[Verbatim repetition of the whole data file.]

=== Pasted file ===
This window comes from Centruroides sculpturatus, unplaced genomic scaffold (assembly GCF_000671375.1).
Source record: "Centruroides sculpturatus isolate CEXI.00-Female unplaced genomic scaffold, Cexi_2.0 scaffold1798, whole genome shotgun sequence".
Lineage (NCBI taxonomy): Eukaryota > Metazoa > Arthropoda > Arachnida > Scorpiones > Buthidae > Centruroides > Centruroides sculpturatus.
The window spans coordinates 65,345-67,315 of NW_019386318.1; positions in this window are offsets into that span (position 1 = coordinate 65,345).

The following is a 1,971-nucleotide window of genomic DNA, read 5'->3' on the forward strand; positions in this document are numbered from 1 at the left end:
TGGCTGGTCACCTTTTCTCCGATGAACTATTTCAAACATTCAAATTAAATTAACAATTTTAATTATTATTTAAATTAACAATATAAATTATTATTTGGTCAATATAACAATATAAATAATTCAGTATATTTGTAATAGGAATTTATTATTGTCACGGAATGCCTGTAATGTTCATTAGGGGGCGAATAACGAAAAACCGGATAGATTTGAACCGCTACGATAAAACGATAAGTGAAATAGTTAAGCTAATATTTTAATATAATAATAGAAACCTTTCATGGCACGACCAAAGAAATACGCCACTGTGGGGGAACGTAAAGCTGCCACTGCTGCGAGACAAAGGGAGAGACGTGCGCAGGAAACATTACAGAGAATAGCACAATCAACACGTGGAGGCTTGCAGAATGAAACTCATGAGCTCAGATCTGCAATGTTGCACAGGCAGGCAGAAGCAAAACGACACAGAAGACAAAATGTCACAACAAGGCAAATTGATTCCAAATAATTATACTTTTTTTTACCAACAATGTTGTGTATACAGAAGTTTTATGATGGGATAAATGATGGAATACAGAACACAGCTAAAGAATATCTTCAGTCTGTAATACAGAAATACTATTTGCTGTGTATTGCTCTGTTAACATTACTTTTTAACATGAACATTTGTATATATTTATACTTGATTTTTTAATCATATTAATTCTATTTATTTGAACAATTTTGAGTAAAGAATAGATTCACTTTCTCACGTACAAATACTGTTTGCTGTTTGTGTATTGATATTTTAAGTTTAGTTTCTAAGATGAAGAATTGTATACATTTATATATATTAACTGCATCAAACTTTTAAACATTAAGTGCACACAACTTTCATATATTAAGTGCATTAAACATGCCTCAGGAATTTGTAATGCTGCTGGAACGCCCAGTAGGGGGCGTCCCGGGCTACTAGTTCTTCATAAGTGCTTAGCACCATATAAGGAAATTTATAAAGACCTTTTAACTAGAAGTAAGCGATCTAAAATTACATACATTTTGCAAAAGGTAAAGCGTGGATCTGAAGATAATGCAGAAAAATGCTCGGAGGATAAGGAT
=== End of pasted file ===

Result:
This window comes from Centruroides sculpturatus, unplaced genomic scaffold (assembly GCF_000671375.1).
Source record: "Centruroides sculpturatus isolate CEXI.00-Female unplaced genomic scaffold, Cexi_2.0 scaffold1798, whole genome shotgun sequence".
Lineage (NCBI taxonomy): Eukaryota > Metazoa > Arthropoda > Arachnida > Scorpiones > Buthidae > Centruroides > Centruroides sculpturatus.
The window spans coordinates 65,345-67,315 of NW_019386318.1; positions in this window are offsets into that span (position 1 = coordinate 65,345).

The following is a 1,971-nucleotide window of genomic DNA, read 5'->3' on the forward strand; positions in this document are numbered from 1 at the left end:
TGGCTGGTCACCTTTTCTCCGATGAACTATTTCAAACATTCAAATTAAATTAACAATTTTAATTATTATTTAAATTAACAATATAAATTATTATTTGGTCAATATAACAATATAAATAATTCAGTATATTTGTAATAGGAATTTATTATTGTCACGGAATGCCTGTAATGTTCATTAGGGGGCGAATAACGAAAAACCGGATAGATTTGAACCGCTACGATAAAACGATAAGTGAAATAGTTAAGCTAATATTTTAATATAATAATAGAAACCTTTCATGGCACGACCAAAGAAATACGCCACTGTGGGGGAACGTAAAGCTGCCACTGCTGCGAGACAAAGGGAGAGACGTGCGCAGGAAACATTACAGAGAATAGCACAATCAACACGTGGAGGCTTGCAGAATGAAACTCATGAGCTCAGATCTGCAATGTTGCACAGGCAGGCAGAAGCAAAACGACACAGAAGACAAAATGTCACAACAAGGCAAATTGATTCCAAATAATTATACTTTTTTTTACCAACAATGTTGTGTATACAGAAGTTTTATGATGGGATAAATGATGGAATACAGAACACAGCTAAAGAATATCTTCAGTCTGTAATACAGAAATACTATTTGCTGTGTATTGCTCTGTTAACATTACTTTTTAACATGAACATTTGTATATATTTATACTTGATTTTTTAATCATATTAATTCTATTTATTTGAACAATTTTGAGTAAAGAATAGATTCACTTTCTCACGTACAAATACTGTTTGCTGTTTGTGTATTGATATTTTAAGTTTAGTTTCTAAGATGAAGAATTGTATACATTTATATATATTAACTGCATCAAACTTTTAAACATTAAGTGCACACAACTTTCATATATTAAGTGCATTAAACATGCCTCAGGAATTTGTAATGCTGCTGGAACGCCCAGTAGGGGGCGTCCCGGGCTACTAGTTCTTCATAAGTGCTTAGCACCATATAAGGAAATTTATAAAGACCTTTTAACTAGAAGTAAGCGATCTAAAATTACATACATTTTGCAAAAGGTAAAGCGTGGATCTGAAGATAATGCAGAAAAATGCTCGGAGGATAAGGAT